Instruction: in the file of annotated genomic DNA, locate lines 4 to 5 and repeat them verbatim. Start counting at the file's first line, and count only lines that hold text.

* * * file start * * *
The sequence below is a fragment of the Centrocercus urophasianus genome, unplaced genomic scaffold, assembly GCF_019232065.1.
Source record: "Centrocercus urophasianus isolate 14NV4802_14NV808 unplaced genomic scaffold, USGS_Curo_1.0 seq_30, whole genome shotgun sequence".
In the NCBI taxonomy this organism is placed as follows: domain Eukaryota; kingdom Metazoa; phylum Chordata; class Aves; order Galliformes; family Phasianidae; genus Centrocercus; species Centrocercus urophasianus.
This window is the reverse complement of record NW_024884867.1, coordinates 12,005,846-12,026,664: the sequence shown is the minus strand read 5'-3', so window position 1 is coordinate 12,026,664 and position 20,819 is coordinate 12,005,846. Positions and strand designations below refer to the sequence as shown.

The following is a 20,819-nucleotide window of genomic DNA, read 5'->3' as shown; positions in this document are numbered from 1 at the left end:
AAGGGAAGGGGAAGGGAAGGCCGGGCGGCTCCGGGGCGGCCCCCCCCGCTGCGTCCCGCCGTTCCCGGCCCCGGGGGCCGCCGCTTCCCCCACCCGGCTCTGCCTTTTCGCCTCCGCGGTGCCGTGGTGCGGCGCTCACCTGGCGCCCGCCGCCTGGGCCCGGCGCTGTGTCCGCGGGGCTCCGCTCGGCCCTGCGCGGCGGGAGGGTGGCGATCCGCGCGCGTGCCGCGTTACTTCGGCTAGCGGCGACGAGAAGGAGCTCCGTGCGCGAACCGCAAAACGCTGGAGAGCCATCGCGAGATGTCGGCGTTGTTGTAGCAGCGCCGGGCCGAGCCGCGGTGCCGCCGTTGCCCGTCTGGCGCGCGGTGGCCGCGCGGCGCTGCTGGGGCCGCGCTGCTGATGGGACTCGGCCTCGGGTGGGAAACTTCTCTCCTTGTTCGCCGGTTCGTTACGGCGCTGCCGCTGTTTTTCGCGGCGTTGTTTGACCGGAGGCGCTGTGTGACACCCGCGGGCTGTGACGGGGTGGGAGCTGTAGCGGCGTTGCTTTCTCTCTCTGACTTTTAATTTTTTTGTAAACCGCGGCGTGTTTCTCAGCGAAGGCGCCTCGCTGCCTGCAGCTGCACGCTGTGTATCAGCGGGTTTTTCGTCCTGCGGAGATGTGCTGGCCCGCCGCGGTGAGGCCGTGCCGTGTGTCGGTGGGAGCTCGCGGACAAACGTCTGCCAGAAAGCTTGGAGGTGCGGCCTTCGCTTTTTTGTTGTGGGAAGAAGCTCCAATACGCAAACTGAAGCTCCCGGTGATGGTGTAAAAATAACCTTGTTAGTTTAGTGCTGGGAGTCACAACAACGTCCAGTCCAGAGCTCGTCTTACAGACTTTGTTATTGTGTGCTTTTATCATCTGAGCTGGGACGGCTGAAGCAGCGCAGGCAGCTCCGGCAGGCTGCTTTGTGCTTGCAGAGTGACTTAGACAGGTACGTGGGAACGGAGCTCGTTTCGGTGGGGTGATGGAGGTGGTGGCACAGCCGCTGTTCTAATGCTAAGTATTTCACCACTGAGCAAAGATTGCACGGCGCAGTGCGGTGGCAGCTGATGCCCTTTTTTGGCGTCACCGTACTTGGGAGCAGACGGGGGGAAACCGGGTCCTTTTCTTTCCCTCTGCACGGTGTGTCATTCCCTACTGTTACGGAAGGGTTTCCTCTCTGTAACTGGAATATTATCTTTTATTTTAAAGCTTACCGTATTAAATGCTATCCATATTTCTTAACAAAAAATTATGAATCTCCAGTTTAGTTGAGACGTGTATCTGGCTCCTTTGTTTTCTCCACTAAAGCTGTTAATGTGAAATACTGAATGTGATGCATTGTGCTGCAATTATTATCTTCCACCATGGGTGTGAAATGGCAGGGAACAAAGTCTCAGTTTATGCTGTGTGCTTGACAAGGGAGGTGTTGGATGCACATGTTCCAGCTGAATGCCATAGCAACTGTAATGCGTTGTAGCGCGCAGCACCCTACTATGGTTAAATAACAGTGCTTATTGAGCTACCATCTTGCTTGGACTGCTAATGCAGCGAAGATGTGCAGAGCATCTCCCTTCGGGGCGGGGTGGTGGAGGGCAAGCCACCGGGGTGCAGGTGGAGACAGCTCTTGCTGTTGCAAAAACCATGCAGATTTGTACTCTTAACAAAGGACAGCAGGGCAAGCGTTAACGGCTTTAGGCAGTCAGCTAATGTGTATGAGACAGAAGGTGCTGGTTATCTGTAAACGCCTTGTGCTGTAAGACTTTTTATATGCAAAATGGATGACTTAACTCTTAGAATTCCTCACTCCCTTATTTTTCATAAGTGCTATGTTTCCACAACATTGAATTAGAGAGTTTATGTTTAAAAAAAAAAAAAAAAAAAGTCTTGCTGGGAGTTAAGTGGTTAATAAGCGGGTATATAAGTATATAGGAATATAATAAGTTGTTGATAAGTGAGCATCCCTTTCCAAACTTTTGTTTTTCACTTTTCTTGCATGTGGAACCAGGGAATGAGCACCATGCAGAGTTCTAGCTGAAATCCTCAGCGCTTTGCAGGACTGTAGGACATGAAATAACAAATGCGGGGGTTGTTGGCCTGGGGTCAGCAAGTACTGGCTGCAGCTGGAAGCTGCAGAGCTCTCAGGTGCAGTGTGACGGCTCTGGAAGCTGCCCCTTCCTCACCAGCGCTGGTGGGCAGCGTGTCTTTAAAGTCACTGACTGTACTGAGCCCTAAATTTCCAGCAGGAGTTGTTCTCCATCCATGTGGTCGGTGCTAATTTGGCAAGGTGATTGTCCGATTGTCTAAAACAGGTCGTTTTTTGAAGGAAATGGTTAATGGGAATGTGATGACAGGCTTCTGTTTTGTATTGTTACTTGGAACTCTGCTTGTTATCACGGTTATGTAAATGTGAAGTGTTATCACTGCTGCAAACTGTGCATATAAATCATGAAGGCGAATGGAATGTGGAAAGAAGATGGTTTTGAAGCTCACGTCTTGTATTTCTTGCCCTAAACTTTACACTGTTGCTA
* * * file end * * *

This window is the reverse complement of record NW_024884867.1, coordinates 12,005,846-12,026,664: the sequence shown is the minus strand read 5'-3', so window position 1 is coordinate 12,026,664 and position 20,819 is coordinate 12,005,846. Positions and strand designations below refer to the sequence as shown.

The following is a 20,819-nucleotide window of genomic DNA, read 5'->3' as shown; positions in this document are numbered from 1 at the left end: